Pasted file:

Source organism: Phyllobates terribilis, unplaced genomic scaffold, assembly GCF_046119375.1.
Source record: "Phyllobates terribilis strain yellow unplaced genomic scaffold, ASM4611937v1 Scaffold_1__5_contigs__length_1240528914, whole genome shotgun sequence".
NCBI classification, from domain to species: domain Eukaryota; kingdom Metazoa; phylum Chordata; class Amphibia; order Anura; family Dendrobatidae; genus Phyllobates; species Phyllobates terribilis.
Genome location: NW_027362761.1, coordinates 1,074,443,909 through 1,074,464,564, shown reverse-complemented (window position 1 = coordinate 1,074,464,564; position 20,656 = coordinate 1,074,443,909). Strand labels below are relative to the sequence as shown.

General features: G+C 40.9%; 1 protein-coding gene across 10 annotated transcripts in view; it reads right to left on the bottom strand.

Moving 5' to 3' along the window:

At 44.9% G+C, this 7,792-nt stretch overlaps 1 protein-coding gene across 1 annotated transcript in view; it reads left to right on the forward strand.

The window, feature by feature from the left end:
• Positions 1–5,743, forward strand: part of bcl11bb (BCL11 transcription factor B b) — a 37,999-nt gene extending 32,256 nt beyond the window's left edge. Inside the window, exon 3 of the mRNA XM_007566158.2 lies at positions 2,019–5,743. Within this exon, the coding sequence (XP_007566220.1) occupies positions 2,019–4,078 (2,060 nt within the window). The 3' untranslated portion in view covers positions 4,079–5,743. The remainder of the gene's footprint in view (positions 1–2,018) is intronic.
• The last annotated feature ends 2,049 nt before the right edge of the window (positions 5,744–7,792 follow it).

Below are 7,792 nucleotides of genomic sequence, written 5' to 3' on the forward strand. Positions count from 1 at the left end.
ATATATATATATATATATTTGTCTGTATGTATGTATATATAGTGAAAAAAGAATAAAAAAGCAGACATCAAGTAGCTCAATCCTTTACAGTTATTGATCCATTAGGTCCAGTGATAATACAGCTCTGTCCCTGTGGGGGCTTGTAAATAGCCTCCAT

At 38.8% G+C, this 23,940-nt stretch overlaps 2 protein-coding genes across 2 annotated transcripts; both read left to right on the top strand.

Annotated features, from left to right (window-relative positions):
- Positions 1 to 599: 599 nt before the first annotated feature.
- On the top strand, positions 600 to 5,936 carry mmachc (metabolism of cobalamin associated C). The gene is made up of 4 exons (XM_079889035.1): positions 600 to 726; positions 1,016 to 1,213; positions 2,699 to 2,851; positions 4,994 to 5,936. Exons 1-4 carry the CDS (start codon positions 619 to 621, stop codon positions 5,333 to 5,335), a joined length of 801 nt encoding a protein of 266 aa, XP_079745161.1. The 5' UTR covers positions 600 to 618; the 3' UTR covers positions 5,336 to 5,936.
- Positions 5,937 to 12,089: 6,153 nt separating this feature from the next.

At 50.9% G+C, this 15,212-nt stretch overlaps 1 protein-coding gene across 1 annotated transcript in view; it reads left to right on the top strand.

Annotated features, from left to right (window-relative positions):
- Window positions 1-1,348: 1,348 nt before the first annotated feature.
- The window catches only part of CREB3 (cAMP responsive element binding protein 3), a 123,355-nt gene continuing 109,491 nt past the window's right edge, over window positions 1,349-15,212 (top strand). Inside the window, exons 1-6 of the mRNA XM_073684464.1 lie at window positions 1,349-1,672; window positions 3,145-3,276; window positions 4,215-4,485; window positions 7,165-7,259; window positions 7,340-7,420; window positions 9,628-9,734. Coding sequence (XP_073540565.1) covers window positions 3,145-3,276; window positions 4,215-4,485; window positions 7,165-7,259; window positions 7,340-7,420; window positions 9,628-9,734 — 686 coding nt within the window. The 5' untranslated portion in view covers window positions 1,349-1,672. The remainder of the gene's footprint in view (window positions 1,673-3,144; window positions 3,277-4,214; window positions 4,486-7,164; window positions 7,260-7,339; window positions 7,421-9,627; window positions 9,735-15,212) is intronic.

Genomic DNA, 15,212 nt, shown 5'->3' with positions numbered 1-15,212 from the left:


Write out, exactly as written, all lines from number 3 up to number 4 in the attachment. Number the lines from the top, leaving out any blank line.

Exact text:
NCBI classification, from domain to species: domain Eukaryota; kingdom Metazoa; phylum Chordata; class Amphibia; order Anura; family Dendrobatidae; genus Phyllobates; species Phyllobates terribilis.
Genome location: NW_027362761.1, coordinates 1,074,443,909 through 1,074,464,564, shown reverse-complemented (window position 1 = coordinate 1,074,464,564; position 20,656 = coordinate 1,074,443,909). Strand labels below are relative to the sequence as shown.